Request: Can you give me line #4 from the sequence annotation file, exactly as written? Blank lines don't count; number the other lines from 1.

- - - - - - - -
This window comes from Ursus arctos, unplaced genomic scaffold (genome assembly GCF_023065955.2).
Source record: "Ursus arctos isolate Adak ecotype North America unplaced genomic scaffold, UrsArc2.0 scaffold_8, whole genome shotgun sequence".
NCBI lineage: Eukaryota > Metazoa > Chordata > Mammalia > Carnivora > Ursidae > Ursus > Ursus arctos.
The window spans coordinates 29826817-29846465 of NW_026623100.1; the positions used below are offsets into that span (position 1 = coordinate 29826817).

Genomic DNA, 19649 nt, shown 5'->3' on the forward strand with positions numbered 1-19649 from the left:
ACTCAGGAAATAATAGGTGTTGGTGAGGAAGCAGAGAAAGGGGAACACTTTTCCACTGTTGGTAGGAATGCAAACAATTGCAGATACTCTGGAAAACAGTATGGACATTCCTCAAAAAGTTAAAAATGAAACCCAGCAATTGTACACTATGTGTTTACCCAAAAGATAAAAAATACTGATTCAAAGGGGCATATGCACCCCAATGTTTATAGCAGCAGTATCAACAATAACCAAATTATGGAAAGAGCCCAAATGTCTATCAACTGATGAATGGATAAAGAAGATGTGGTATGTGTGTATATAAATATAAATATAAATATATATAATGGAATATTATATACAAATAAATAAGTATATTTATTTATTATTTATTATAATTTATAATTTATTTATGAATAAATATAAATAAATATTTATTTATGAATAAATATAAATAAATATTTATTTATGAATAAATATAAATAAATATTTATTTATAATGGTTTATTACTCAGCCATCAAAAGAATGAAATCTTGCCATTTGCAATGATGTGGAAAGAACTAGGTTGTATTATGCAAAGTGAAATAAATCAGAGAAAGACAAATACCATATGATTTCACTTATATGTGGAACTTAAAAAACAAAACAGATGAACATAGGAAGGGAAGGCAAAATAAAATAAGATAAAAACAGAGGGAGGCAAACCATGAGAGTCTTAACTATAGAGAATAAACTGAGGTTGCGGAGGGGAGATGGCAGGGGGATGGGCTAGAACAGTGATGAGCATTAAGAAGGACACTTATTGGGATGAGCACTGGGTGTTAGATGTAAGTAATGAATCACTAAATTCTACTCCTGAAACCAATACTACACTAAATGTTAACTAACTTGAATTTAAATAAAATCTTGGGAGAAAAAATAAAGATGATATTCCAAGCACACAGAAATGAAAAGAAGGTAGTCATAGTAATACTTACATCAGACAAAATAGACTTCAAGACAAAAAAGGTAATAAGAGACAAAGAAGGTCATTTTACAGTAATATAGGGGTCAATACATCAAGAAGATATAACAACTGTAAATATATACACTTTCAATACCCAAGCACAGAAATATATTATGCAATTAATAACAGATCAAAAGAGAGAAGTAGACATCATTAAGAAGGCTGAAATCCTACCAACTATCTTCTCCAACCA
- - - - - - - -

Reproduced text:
The window spans coordinates 29826817-29846465 of NW_026623100.1; the positions used below are offsets into that span (position 1 = coordinate 29826817).